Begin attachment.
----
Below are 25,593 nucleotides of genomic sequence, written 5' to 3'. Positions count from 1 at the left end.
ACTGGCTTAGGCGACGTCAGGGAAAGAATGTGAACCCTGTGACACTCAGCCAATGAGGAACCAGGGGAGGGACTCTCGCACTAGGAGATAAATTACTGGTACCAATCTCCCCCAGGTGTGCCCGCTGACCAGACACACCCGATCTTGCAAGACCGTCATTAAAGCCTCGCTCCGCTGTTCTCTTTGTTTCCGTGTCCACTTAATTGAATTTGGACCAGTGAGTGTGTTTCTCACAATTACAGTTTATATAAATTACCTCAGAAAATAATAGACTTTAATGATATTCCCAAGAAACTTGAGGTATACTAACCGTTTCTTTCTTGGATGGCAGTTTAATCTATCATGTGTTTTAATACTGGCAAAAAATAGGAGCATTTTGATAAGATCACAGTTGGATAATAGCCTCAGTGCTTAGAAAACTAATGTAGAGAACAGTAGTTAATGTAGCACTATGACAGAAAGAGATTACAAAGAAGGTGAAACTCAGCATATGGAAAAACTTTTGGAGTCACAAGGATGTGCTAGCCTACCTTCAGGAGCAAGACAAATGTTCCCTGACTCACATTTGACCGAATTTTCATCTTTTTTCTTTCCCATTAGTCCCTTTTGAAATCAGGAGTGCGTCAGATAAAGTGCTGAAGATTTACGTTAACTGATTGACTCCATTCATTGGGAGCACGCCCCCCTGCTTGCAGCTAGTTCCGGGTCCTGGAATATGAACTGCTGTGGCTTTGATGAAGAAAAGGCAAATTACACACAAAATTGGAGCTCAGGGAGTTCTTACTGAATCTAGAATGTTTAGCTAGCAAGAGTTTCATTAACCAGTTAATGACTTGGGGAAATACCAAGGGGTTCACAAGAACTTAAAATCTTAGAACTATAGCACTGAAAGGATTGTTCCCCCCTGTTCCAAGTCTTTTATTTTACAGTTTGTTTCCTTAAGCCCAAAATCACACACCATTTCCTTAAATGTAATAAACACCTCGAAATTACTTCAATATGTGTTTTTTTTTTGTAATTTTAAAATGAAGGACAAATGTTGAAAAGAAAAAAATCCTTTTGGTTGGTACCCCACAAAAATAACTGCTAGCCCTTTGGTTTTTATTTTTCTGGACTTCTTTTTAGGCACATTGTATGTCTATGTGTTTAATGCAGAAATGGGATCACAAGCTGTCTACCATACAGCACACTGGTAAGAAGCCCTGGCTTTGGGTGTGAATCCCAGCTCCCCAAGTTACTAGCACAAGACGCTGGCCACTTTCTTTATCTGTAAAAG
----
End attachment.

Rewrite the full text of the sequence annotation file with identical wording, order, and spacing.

Below are 25,593 nucleotides of genomic sequence, written 5' to 3'. Positions count from 1 at the left end.
ACTGGCTTAGGCGACGTCAGGGAAAGAATGTGAACCCTGTGACACTCAGCCAATGAGGAACCAGGGGAGGGACTCTCGCACTAGGAGATAAATTACTGGTACCAATCTCCCCCAGGTGTGCCCGCTGACCAGACACACCCGATCTTGCAAGACCGTCATTAAAGCCTCGCTCCGCTGTTCTCTTTGTTTCCGTGTCCACTTAATTGAATTTGGACCAGTGAGTGTGTTTCTCACAATTACAGTTTATATAAATTACCTCAGAAAATAATAGACTTTAATGATATTCCCAAGAAACTTGAGGTATACTAACCGTTTCTTTCTTGGATGGCAGTTTAATCTATCATGTGTTTTAATACTGGCAAAAAATAGGAGCATTTTGATAAGATCACAGTTGGATAATAGCCTCAGTGCTTAGAAAACTAATGTAGAGAACAGTAGTTAATGTAGCACTATGACAGAAAGAGATTACAAAGAAGGTGAAACTCAGCATATGGAAAAACTTTTGGAGTCACAAGGATGTGCTAGCCTACCTTCAGGAGCAAGACAAATGTTCCCTGACTCACATTTGACCGAATTTTCATCTTTTTTCTTTCCCATTAGTCCCTTTTGAAATCAGGAGTGCGTCAGATAAAGTGCTGAAGATTTACGTTAACTGATTGACTCCATTCATTGGGAGCACGCCCCCCTGCTTGCAGCTAGTTCCGGGTCCTGGAATATGAACTGCTGTGGCTTTGATGAAGAAAAGGCAAATTACACACAAAATTGGAGCTCAGGGAGTTCTTACTGAATCTAGAATGTTTAGCTAGCAAGAGTTTCATTAACCAGTTAATGACTTGGGGAAATACCAAGGGGTTCACAAGAACTTAAAATCTTAGAACTATAGCACTGAAAGGATTGTTCCCCCCTGTTCCAAGTCTTTTATTTTACAGTTTGTTTCCTTAAGCCCAAAATCACACACCATTTCCTTAAATGTAATAAACACCTCGAAATTACTTCAATATGTGTTTTTTTTTTGTAATTTTAAAATGAAGGACAAATGTTGAAAAGAAAAAAATCCTTTTGGTTGGTACCCCACAAAAATAACTGCTAGCCCTTTGGTTTTTATTTTTCTGGACTTCTTTTTAGGCACATTGTATGTCTATGTGTTTAATGCAGAAATGGGATCACAAGCTGTCTACCATACAGCACACTGGTAAGAAGCCCTGGCTTTGGGTGTGAATCCCAGCTCCCCAAGTTACTAGCACAAGACGCTGGCCACTTTCTTTATCTGTAAAAG